“Think about it this way – in what other area of your life do you deliberately seek out the product, service, location, or experience that is being made available in the cheapest possible fashion? We don’t pick restaurants because they forgo cleanliness, we don’t buy clothes we think will fall apart, we don’t choose schools for our kids because the administration is keeping costs down and not supporting teachers, and we don’t make travel arrangements because we know the airline we’ve selected skimps on maintenance.”   


  1. In the words of my old boss (and my mother, for that matter), “Do your homework.  Start by asking people you know who are involved in community service.  I want to hear that a cause or organization has attracted some people who I know to give or get involved.  I like to look at publications or visit the operation to get a sense of the organization’s bonafides.  Check out charitynavigator.org or guidestar.org for similarly-formatted information about the organization you’re considering supporting (but heed the caution about relying on administrative ratios as an indicator of organizational effectiveness).
  2. If you don’t have the time to check it out, find a resource that will do the homework for you.  United Way has updated its workplace campaign approach to enable people to give directly to projects they care about, and it has established aggressive goals for insuring more kids, preparing foster youths for independent lives, preventing child abuse and getting more kids to finish high school.  Follow this link to the Capital Region info as an example.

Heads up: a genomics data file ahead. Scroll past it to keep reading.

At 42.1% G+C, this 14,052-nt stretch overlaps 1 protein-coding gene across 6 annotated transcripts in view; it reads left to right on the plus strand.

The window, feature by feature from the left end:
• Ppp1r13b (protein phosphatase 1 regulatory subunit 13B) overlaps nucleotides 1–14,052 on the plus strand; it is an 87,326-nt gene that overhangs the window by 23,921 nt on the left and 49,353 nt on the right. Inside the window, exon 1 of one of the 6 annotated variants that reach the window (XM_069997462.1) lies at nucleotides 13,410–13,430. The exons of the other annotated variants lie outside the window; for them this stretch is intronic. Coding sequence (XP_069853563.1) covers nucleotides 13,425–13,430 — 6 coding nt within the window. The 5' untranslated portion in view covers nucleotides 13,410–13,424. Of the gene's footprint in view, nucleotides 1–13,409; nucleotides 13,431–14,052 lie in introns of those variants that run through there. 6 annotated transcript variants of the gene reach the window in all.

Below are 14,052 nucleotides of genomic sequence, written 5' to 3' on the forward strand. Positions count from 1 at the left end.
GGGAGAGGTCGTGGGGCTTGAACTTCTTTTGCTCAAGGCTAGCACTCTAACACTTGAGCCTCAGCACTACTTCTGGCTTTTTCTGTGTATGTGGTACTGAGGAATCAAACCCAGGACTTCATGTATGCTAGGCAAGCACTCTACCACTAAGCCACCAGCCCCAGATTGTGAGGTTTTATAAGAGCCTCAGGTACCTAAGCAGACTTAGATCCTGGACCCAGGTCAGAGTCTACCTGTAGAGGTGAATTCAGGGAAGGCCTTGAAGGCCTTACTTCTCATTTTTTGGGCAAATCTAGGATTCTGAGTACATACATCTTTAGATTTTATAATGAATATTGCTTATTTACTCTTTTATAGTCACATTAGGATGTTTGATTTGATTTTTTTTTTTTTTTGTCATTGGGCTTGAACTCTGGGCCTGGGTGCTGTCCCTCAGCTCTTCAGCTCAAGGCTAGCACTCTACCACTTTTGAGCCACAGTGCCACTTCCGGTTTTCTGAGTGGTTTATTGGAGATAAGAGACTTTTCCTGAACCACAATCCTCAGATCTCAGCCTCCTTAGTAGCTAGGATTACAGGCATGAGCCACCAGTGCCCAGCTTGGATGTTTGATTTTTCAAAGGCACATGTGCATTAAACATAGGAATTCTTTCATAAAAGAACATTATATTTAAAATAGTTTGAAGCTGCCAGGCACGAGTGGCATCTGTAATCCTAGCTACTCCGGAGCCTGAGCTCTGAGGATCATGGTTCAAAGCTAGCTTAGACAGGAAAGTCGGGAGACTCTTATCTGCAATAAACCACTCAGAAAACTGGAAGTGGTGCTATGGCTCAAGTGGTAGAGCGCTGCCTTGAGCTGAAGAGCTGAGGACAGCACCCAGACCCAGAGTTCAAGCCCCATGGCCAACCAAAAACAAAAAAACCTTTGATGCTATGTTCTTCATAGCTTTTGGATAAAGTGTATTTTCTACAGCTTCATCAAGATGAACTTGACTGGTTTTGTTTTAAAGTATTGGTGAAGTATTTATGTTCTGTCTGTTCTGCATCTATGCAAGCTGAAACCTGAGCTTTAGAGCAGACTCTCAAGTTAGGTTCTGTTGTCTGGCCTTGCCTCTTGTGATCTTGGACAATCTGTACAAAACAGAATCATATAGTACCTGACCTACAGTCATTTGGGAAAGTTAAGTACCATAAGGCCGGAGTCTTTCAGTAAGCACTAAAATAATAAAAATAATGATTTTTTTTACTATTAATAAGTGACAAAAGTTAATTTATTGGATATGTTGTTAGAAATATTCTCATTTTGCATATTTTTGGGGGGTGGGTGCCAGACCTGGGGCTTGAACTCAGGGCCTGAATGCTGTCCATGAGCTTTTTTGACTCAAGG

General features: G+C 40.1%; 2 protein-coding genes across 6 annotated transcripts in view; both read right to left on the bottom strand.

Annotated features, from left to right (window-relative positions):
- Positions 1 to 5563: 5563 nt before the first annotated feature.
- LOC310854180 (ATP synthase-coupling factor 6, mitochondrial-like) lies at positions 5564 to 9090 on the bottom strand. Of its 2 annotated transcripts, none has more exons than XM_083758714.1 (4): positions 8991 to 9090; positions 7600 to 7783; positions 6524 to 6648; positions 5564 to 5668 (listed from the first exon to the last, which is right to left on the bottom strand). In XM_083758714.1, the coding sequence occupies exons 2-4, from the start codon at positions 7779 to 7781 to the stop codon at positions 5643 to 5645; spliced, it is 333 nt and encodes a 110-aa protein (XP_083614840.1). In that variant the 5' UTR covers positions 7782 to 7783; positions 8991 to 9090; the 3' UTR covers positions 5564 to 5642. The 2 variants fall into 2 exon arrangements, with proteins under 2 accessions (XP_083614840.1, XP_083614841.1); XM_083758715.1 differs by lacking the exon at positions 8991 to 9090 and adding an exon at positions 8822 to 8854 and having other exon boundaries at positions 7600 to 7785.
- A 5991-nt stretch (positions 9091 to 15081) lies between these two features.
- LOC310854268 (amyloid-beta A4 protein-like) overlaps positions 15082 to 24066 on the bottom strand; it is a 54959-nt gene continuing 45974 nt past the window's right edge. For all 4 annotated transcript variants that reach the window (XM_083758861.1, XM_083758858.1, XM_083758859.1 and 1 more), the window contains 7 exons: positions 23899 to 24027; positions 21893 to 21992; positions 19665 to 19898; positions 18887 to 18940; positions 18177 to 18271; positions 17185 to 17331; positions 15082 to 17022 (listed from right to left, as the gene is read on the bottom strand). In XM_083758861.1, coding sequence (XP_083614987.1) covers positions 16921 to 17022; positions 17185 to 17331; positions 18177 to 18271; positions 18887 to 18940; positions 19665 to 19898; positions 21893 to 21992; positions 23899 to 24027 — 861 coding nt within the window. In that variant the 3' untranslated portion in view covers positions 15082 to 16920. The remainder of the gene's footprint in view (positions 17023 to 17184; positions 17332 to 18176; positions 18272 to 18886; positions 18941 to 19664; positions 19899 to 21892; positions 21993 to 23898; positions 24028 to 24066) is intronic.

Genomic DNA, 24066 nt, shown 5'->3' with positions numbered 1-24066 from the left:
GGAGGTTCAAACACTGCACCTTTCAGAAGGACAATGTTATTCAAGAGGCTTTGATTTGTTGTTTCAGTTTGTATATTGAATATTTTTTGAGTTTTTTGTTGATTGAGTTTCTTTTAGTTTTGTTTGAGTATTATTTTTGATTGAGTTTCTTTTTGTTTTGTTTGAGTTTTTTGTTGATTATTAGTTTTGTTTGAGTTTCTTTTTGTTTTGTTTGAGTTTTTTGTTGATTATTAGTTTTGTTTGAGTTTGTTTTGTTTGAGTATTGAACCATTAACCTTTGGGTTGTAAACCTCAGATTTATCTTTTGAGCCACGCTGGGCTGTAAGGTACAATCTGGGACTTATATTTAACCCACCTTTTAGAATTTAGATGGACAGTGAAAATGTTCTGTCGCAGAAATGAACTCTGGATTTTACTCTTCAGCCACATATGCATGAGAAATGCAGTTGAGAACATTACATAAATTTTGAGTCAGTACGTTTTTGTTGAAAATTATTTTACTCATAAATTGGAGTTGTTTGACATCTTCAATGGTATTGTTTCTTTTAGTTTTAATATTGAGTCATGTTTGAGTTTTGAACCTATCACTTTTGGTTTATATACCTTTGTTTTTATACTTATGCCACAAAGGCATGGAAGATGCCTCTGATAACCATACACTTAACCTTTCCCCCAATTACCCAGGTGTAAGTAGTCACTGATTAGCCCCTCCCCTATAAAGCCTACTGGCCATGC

3. Look at organizations that practice “endorsement philanthropy” defined by Lucy Berholz as occurring “when institutions, such as foundations, make a deliberate effort to promote and stand behind the organizations that they have selected to fund”… (and when) “a trusted entity shares both its process for decision making and its own decisions, gets some real information to those who can use it..”    Check out foundations whose work you admire, or some of the online donor marketplaces that select organizations and projects, such as socialactions.com (which is actually an aggregator), change.org and kiva.org.  My only concern about many of these online donor marketplaces is that they focus primarily on global giving.  I give globally, too, but I have strong feelings about involvement “right here in River City” (Sacramento).